The ninth console generation is well underway, and although there are likely to be a few more years left before Sony starts thinking about where it’s going next, we’re betting that a next-gen machine is already in the planning stages.
Don’t get us wrong; the PS5 still has plenty of life left in it, of course, and the latest mid-generation refresh sees Sony’s current-gen console freshen up before the PS6 starts setting the rumour mill spinning.
However, the PS6 is almost certainly at least a glint in Sony’s eye, if not an already-existent prototype in the PlayStation offices, so we thought it would be a good time to look ahead to what the PS6 will look like and what kind of innovations it’ll bring.
There will almost certainly be a PS6
Naturally, we can’t say there will “definitely” be a PS6 with any degree of certainty, but we’d be very, very surprised if Sony took an unconventional route with its new console.
Thanks to the Xbox leak in September, we now know that Microsoft is, or was at some stage, planning a mid-generation Xbox Series X refresh that changes up the design of the console and takes away the disc drive.
Sony, then, would be fairly wise to stick to its guns in terms of console design, in our opinion.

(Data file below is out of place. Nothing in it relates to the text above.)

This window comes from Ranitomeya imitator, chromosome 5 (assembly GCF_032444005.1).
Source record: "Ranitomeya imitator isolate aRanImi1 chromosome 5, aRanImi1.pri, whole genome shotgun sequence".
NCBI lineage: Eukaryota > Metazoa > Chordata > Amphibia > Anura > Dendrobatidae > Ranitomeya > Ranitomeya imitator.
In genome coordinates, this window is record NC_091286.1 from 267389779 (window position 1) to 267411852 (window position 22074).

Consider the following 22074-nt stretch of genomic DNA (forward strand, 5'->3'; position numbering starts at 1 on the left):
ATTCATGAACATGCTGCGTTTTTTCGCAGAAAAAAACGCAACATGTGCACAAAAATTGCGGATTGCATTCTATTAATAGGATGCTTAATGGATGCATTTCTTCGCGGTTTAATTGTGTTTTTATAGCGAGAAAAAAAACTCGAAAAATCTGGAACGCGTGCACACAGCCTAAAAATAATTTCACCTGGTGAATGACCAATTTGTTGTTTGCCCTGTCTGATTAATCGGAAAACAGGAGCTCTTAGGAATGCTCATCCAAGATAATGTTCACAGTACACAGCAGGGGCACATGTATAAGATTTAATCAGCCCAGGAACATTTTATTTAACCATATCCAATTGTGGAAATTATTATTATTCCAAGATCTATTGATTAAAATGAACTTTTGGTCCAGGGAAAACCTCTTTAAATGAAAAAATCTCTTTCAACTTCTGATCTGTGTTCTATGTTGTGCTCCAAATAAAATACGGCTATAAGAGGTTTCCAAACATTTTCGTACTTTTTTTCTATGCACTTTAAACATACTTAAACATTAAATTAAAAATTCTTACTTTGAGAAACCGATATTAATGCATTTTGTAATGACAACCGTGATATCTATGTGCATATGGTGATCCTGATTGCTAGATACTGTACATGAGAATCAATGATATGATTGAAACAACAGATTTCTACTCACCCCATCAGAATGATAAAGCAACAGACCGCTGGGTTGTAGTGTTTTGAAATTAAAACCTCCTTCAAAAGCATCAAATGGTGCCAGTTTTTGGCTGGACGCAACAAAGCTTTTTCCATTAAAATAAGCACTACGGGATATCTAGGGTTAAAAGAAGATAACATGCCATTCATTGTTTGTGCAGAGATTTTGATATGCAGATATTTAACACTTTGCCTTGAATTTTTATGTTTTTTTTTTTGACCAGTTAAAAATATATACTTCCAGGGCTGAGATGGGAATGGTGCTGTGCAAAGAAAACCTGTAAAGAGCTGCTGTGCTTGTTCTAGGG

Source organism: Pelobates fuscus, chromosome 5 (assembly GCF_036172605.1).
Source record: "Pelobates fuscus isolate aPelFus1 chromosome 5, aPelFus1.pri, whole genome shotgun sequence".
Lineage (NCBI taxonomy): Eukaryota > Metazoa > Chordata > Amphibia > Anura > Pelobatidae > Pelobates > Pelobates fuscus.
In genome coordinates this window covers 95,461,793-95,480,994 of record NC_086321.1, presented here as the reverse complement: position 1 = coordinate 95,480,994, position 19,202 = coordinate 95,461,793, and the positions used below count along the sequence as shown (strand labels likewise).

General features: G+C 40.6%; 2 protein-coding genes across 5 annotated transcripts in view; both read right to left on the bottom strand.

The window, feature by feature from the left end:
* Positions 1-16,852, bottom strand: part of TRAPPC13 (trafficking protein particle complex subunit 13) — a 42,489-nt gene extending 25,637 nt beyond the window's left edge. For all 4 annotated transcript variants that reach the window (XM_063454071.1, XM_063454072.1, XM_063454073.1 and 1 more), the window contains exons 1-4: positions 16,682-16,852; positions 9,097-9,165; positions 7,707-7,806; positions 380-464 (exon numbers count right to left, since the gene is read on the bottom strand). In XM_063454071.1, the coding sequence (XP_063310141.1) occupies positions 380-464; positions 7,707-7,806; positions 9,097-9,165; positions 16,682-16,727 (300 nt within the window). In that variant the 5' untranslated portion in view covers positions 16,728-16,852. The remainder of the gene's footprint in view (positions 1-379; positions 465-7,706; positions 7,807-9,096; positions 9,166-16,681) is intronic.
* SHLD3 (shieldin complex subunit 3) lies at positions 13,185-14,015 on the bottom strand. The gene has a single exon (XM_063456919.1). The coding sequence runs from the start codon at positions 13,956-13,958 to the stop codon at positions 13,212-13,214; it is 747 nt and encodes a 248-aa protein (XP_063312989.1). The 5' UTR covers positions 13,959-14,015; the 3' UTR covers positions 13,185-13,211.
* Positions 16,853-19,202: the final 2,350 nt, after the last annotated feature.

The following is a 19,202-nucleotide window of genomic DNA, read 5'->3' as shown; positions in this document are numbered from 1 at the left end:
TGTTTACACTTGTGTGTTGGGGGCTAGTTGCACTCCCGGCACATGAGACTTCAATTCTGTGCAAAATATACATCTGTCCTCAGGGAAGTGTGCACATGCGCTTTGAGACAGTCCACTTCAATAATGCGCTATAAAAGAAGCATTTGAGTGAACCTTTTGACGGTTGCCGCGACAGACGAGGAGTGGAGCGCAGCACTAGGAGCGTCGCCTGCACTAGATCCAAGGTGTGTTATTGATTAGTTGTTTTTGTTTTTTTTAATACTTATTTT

There will be plenty of consumers who are disgruntled with Microsoft’s move away from physical media, and Sony has always adopted a slightly more traditionalist approach than Microsoft.
That’s why we think the PS6 is almost certainly forthcoming, and we think it’ll likely remain relatively conventional in terms of PlayStation console design; expect a Blu-ray drive, just like the PS5 has.
PlayStation Console Release Dates
|PlayStation||December 1994||Released in Japan first, then North America, Europe, and other regions in subsequent months.|
|PlayStation 2||March 2000||Became the best-selling video game console of all time.|
|PlayStation 3||November 2006||Introduced the Blu-ray disc format and online connectivity via PlayStation Network.|
|PlayStation 4||November 2013||Improved hardware specs, introduced the Share button, and enhanced social play features.|
|PlayStation 5||November 2020||Brought significant hardware improvements, including faster SSDs and ray-tracing capabilities.|
|PlayStation 6||TBD||As of January 2022, no official release date or detailed information.|
What specs will the PS6 have?
It’s far too early to meaningfully speculate regarding the PlayStation 6’s specs.
However, we can say with some certainty that the console will likely target 4K gaming at 60 frames per second, because that’s something current-generation console gaming has struggled with to some degree.
It’s also likely that the PS6 will support 8K gaming in some capacity, although since this technology is still in its infancy (and many people have yet to even adopt 4K technology), don’t expect it to be a major selling point.
Naturally, the processing power and graphics capabilities of the PS6 will also be leaps and bounds ahead of the PS5, although again, the gaming landscape of the future is almost impossible to predict with certainty.